It’s impossible to argue with that position, but then it also shouldn’t be necessary. The post is not challenging scientific method or healthy skepticism, but rather, as you put it, denial from ignorance. Moreover, given the overall consensus climate scientists have that man made carbon addition to our climate (among other man made contributions) is causing serious and threatening climate issues, arguments that we should ignore this and take no measures or precautions to mitigate the problem are particularly insidious and frustrating.

      Finally, NC is not a scientific blog and the comment section, no matter how sophisticated the group of commenters, is not a laboratory. Common sense is un-apologetically used and respected as fair tender (not to imply that you have an issue with that – simply a general observation based on this particular thread).

  33. Keating Willcox

    The models as presented by the major climate “warmists” were not as wrong as they were exaggerated. The effect was much smaller than predicted, The “hockey stick” model however was a deliberate deception. The reason the climate is warming has a lot to do with being near the end of the mini-ice age, and the natural cycle of temperature.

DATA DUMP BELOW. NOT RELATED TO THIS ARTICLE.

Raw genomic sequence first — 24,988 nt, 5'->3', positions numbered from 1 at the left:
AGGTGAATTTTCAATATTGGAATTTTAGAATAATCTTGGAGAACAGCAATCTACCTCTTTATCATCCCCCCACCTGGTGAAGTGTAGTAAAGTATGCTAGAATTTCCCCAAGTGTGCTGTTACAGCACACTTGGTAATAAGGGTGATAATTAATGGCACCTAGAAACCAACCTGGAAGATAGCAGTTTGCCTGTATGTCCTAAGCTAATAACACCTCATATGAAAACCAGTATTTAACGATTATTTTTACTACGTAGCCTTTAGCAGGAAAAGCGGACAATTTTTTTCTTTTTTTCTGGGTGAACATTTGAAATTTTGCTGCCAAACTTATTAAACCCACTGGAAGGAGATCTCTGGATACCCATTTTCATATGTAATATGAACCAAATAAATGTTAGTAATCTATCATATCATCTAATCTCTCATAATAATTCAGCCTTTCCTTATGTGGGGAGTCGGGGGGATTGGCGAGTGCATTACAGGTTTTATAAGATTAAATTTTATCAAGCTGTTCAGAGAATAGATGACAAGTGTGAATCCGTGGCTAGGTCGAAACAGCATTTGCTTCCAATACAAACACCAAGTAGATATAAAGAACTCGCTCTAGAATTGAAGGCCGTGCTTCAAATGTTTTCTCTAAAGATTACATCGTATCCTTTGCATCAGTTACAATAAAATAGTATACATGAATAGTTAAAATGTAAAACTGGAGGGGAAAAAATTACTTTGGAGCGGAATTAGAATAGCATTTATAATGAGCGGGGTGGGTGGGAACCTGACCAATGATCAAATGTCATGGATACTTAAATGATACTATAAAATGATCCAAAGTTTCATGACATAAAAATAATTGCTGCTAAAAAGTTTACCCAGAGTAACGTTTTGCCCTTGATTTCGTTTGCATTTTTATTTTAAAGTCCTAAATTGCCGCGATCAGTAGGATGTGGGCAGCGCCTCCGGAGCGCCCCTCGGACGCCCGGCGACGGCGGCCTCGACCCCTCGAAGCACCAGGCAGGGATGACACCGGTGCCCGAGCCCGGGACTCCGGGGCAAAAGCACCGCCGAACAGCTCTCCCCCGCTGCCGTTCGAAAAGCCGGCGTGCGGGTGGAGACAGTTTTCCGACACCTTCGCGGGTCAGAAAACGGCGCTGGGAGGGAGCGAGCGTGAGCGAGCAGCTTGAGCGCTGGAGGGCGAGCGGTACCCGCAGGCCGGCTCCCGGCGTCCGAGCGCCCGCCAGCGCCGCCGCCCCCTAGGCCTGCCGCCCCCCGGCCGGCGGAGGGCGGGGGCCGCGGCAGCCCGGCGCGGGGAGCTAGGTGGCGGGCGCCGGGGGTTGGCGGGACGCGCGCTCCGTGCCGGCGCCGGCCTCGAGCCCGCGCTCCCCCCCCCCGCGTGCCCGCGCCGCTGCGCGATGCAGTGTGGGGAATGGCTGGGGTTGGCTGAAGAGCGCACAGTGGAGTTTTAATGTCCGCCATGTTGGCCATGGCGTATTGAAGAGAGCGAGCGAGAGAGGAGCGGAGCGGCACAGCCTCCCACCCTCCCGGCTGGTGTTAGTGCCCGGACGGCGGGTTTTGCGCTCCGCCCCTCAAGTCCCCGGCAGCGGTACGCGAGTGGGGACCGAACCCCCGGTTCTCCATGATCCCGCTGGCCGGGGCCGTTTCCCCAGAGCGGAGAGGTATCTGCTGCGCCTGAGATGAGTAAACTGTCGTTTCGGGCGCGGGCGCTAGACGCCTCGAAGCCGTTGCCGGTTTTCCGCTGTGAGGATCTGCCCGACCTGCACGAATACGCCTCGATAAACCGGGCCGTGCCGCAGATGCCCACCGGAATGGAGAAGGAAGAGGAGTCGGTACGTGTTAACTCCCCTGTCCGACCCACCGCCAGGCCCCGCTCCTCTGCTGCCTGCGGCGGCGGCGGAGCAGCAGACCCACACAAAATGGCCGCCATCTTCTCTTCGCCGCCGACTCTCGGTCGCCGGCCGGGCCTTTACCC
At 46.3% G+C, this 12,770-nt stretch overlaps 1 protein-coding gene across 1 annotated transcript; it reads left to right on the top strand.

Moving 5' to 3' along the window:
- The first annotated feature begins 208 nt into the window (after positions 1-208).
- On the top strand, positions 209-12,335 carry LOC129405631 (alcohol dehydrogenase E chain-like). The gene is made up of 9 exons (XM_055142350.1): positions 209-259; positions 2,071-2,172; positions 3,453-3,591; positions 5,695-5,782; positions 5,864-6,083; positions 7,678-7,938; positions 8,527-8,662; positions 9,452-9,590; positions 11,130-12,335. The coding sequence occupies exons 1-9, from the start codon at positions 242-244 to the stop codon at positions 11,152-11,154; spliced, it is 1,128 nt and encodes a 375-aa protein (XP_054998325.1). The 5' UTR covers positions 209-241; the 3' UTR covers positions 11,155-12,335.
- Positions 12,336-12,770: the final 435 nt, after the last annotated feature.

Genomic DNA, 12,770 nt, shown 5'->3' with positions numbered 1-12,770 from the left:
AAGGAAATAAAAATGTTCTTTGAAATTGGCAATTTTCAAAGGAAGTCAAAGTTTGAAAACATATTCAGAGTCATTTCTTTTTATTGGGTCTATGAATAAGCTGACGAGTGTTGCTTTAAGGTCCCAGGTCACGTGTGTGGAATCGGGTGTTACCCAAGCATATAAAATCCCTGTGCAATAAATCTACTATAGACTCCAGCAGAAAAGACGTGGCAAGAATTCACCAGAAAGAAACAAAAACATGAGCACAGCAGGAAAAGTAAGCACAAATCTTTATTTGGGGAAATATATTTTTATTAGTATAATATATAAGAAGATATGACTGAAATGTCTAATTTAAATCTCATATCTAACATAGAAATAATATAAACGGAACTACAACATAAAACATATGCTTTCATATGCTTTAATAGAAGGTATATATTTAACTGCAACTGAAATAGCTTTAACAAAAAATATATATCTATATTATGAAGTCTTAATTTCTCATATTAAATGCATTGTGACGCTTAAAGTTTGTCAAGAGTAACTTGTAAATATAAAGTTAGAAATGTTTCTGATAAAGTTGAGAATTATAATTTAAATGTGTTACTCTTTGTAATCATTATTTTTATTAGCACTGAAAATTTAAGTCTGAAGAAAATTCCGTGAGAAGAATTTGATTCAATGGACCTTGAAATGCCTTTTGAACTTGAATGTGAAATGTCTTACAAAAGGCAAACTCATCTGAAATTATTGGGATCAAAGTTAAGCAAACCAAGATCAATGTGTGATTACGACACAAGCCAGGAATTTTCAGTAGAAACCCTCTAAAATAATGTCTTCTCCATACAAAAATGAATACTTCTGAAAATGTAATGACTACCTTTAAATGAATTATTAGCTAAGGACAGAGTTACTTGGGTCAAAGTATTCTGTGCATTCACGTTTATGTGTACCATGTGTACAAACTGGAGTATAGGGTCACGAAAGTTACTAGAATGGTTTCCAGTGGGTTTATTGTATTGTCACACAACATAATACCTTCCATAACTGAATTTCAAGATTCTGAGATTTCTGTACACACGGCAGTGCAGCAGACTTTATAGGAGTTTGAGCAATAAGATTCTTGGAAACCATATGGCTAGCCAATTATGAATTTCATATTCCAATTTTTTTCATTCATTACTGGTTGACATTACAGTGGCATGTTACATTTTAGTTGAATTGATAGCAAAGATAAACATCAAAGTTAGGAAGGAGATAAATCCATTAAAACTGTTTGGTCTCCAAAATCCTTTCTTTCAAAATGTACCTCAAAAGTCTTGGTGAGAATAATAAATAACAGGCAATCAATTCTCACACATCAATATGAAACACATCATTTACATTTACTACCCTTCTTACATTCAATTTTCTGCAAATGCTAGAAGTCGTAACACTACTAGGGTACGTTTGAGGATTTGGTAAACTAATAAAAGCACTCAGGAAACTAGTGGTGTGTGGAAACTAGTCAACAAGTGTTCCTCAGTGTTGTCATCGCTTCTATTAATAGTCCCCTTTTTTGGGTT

If you want something scary, here it is.

    A 1995–96 aeromagnetic survey over part of the Sinuous Ridge (SR) beneath the West Antarctic Ice Sheet (WAIS) divide shows a 70-km diameter circular pattern of 400–1200-nT anomalies suggesting one of the largest volcanic caldera(?) complexes on earth. Radar-ice-sounding (RIS) shows the northern part of this pattern overlies the SR, and extends south over the Bentley Subglacial Trench (BST). Modeled sources of all but one the caldera(?) anomalies are at the base of <1–2-km thick ice and their volcanic edifices have been glacially removed. The exception is a 700-m high, 15-km wide "volcano" producing an 800-nT anomaly over the BST. “Intrusion” of this “volcano” beneath 3 km of ice probably resulted in pillow basalt rather than easily removed hyaloclastite erupted beneath thinner ice. The background area (−300 to −500-nT) surrounding the caldera(?) is possibly caused by a shallow Curie isotherm. We suggest uplift of the SR forced the advance of the WAIS."

    A Caldera is an enormous network of volcanoes erupting at roughly the same time. Should this caldera erupt, it is likely that all the sheet ice in Antarctica would quickly melt, and the sea level would rise 6 meters, almost at once. Head for the hills

    1. Patricia

      Keating finally says that climate science isn’t really wrong, just exaggerated. But what IS scary is volcanoes. Now, those’ll get ya.